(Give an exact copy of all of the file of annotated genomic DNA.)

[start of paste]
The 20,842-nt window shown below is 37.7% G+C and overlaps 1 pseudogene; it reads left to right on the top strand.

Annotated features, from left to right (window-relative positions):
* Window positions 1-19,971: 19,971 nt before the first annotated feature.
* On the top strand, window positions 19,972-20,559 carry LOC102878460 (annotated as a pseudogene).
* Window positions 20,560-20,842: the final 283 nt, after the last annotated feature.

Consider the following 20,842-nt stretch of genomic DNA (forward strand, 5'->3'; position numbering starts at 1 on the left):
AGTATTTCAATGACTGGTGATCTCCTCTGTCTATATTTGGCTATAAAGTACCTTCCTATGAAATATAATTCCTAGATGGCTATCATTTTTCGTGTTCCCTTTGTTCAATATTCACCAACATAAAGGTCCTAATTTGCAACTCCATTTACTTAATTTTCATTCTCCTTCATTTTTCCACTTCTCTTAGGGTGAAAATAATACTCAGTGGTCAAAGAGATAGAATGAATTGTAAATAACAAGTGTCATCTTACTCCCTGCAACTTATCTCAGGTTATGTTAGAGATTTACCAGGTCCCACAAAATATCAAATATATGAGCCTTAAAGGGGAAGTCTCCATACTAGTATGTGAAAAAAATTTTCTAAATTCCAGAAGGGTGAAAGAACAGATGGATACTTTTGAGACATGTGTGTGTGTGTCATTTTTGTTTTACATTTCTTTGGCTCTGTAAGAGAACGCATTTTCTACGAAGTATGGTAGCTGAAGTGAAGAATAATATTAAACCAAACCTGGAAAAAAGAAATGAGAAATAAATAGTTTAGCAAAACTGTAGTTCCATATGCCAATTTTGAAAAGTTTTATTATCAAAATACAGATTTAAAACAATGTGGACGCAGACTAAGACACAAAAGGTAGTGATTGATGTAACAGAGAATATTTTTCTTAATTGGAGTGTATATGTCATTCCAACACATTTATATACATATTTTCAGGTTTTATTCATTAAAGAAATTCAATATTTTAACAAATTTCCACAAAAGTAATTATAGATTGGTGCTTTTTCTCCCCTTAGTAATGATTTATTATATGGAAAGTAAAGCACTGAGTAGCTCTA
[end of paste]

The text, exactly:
The 20,842-nt window shown below is 37.7% G+C and overlaps 1 pseudogene; it reads left to right on the top strand.

Annotated features, from left to right (window-relative positions):
* Window positions 1-19,971: 19,971 nt before the first annotated feature.
* On the top strand, window positions 19,972-20,559 carry LOC102878460 (annotated as a pseudogene).
* Window positions 20,560-20,842: the final 283 nt, after the last annotated feature.

Consider the following 20,842-nt stretch of genomic DNA (forward strand, 5'->3'; position numbering starts at 1 on the left):
AGTATTTCAATGACTGGTGATCTCCTCTGTCTATATTTGGCTATAAAGTACCTTCCTATGAAATATAATTCCTAGATGGCTATCATTTTTCGTGTTCCCTTTGTTCAATATTCACCAACATAAAGGTCCTAATTTGCAACTCCATTTACTTAATTTTCATTCTCCTTCATTTTTCCACTTCTCTTAGGGTGAAAATAATACTCAGTGGTCAAAGAGATAGAATGAATTGTAAATAACAAGTGTCATCTTACTCCCTGCAACTTATCTCAGGTTATGTTAGAGATTTACCAGGTCCCACAAAATATCAAATATATGAGCCTTAAAGGGGAAGTCTCCATACTAGTATGTGAAAAAAATTTTCTAAATTCCAGAAGGGTGAAAGAACAGATGGATACTTTTGAGACATGTGTGTGTGTGTCATTTTTGTTTTACATTTCTTTGGCTCTGTAAGAGAACGCATTTTCTACGAAGTATGGTAGCTGAAGTGAAGAATAATATTAAACCAAACCTGGAAAAAAGAAATGAGAAATAAATAGTTTAGCAAAACTGTAGTTCCATATGCCAATTTTGAAAAGTTTTATTATCAAAATACAGATTTAAAACAATGTGGACGCAGACTAAGACACAAAAGGTAGTGATTGATGTAACAGAGAATATTTTTCTTAATTGGAGTGTATATGTCATTCCAACACATTTATATACATATTTTCAGGTTTTATTCATTAAAGAAATTCAATATTTTAACAAATTTCCACAAAAGTAATTATAGATTGGTGCTTTTTCTCCCCTTAGTAATGATTTATTATATGGAAAGTAAAGCACTGAGTAGCTCTA